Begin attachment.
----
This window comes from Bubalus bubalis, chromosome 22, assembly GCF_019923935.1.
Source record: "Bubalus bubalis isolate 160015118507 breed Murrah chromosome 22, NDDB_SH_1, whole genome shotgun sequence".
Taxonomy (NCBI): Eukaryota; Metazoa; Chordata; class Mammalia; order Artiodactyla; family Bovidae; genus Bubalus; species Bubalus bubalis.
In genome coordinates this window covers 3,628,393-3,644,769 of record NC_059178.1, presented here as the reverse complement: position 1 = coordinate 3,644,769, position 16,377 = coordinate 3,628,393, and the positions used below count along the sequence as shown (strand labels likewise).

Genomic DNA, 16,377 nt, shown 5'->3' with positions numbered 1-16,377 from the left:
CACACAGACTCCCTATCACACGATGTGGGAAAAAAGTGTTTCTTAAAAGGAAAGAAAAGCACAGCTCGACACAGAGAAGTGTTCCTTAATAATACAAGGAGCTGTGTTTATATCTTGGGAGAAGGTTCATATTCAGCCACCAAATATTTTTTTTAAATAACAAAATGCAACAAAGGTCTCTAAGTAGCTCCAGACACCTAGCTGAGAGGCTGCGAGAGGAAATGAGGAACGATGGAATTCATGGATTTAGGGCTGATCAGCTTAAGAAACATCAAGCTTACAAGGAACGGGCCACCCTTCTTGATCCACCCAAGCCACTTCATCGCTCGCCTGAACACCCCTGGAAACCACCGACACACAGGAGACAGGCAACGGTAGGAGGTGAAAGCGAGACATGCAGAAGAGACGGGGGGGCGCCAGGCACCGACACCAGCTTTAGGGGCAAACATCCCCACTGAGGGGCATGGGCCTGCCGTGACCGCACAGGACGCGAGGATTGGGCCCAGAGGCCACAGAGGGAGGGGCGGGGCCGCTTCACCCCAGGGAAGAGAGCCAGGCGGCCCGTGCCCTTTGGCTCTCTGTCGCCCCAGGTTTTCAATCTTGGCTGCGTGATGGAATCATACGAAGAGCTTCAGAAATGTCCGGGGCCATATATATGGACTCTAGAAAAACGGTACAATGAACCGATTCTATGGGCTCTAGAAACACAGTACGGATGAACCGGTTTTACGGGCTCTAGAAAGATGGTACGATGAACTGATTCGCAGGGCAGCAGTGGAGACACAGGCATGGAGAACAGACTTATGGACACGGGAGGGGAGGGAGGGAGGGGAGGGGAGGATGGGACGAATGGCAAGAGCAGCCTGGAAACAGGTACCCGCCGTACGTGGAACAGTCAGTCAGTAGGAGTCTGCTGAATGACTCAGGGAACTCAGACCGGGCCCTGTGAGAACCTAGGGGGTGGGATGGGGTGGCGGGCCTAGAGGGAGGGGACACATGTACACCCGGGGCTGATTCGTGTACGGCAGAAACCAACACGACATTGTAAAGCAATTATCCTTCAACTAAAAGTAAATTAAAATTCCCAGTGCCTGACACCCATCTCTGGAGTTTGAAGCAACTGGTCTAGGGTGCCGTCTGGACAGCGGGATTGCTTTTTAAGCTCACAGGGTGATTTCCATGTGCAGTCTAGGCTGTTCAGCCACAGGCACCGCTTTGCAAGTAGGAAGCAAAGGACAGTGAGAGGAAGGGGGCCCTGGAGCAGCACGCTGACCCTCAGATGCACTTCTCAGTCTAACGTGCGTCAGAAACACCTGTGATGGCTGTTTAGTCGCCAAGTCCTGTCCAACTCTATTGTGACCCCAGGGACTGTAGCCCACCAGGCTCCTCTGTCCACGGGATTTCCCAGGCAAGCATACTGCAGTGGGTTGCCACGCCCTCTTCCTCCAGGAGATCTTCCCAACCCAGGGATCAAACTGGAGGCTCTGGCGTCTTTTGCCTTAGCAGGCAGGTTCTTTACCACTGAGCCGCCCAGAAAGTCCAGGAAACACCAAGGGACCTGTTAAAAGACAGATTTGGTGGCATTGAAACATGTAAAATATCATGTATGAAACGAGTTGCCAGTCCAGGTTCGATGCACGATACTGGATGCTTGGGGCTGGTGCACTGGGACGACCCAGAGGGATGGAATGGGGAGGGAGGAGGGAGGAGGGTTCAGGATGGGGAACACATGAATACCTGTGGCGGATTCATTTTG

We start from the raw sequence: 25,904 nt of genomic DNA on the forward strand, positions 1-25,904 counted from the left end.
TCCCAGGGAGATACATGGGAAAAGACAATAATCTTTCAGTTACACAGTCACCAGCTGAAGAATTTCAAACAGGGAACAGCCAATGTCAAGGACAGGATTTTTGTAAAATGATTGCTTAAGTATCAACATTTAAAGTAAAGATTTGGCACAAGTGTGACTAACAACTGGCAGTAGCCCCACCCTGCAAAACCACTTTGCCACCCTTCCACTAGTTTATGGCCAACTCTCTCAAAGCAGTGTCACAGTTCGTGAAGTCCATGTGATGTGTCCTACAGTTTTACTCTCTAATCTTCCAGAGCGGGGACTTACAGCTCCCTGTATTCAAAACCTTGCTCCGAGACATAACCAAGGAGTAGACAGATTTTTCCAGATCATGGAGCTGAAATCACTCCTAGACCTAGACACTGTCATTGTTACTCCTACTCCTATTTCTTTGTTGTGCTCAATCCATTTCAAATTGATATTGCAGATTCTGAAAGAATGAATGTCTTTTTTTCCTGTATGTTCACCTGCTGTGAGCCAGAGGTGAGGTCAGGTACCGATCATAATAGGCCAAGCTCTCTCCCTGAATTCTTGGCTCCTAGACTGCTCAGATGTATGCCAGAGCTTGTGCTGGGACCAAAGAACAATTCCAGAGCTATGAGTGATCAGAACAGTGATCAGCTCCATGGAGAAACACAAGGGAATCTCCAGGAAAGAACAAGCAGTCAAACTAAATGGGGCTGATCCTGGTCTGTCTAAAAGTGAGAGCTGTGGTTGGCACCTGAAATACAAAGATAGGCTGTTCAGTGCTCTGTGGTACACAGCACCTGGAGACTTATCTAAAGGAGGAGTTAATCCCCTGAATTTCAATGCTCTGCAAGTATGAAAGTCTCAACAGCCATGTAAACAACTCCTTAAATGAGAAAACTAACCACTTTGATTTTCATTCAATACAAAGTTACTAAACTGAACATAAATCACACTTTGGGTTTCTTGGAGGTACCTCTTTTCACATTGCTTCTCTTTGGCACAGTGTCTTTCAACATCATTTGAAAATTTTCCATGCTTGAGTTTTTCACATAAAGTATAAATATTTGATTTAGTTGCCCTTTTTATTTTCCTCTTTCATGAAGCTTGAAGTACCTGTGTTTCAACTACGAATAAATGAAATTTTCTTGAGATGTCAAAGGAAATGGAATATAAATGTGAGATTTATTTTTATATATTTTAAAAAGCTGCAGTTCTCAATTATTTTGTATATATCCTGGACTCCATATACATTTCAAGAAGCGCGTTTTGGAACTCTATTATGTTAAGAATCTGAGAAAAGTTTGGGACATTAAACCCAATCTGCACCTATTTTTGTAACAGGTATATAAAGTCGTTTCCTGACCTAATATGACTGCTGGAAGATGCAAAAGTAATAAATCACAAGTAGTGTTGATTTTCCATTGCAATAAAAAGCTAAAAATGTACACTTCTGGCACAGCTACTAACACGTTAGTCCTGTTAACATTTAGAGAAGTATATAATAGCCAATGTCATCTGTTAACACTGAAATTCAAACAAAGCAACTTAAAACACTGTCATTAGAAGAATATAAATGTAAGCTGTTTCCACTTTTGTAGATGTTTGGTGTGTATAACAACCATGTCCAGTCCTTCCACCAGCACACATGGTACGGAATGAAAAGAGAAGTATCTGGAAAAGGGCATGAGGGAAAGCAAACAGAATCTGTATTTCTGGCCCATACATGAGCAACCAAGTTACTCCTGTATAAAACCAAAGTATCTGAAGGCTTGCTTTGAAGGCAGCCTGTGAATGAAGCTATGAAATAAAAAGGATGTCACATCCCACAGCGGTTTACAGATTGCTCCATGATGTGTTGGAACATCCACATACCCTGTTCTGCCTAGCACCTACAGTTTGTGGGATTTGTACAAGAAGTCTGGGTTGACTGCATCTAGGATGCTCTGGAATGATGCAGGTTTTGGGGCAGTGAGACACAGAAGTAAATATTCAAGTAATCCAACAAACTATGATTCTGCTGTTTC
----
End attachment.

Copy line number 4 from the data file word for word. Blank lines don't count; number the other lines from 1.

In genome coordinates this window covers 3,628,393-3,644,769 of record NC_059178.1, presented here as the reverse complement: position 1 = coordinate 3,644,769, position 16,377 = coordinate 3,628,393, and the positions used below count along the sequence as shown (strand labels likewise).